Here are the opening paragraphs:
WASHINGTON Almost two months after Hurricane Katrina slammed into the Gulf Coast and a month after promising in a nationally televised speech to help rebuild the region "quickly," President Bush has settled on a cautious, piecemeal approach that even many members of his own party fear will stall reconstruction and sow economic disarray.With his approval ratings down in the 30's, with his inner circle under criminal investigation, with his Congressional leadership under indictment and/or investigation, with his nominee for a Supreme Court vacancy on the verge of being laughed off the national stage, Mr. Mission Accomplished finds himself at the mercy of the anti-regular folk wing of his own party. Apparently, even Bush finds this repugnant!
Bush has made highly publicized trips to Louisiana and Mississippi on average of once a week since the storm, but the administration has yet to introduce legislation for two of the three proposals the president highlighted during his September speech from New Orleans.
The result is something approaching paralysis, with some Republicans fearing impending chaos. Hell, even Richard Baker gets it:
But by wiping out whole communities, Katrina created problems that even some Republicans argue cannot be handled by individuals and market mechanisms alone.Baker has made one of a number of proposals for significant federal leadership in the rebuilding effort. Senators Edward Kennedy (D-Mass) and Judd Gregg (R-NH) have made a bi-partisan proposal along similar lines.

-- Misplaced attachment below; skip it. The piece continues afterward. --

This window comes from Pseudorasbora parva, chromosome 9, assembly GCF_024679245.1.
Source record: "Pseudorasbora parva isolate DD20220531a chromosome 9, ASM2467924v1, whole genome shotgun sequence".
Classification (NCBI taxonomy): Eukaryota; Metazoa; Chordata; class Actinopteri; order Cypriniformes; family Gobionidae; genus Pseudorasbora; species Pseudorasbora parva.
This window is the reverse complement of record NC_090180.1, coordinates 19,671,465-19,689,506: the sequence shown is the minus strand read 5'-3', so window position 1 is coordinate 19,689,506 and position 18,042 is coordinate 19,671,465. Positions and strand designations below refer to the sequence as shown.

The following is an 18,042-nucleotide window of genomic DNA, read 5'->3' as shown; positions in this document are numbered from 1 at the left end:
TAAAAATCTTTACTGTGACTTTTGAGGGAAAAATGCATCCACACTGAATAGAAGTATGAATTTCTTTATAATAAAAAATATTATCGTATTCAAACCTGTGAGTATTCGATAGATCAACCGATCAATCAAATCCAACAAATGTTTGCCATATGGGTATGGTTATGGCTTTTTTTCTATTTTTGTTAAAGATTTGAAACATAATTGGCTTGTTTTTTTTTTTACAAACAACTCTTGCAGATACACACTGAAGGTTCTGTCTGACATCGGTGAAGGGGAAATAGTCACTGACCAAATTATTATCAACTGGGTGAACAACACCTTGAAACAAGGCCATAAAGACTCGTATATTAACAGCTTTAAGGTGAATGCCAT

"Where once you had an operating society, now there's nothing no firetruck, no school, no grocery store to buy a loaf of bread," said Rep. Richard H. Baker (R-La.).
Such devastation creates a sort of chicken-and-egg problem, Baker said. "The question is, Who goes first?" If firefighters and police officers return to their communities first, they will have no equipment or food. If car dealers and retailers are the first, they will have no protection.
By offering tax breaks and encouraging local leaders to come up with rebuilding proposals, the White House implicitly hopes Gulf Coast residents solve the riddle themselves.
But Baker thinks that's unlikely.
Still, the rabid Republican ideologues are calling for Bush to make the Gulf Coast from Houston to Pensacola a social engineering lab where they can test their pet theories. In the meanwhile, recovery lags, businesses die, communities splinter and lives remain shattered.
As in immediate aftermath of Katrina and Rita, the Gulf Coast is being victimized by a failure of leadership at the federal level. This time, the blame cannot be placed on some ill-prepared and overwhelmed crony; instead, it falls on an ill-prepared and overwhelmed president.
But, standby for another Bush photo-op on the Gulf Coast this week! Those, at least, are flowing freely.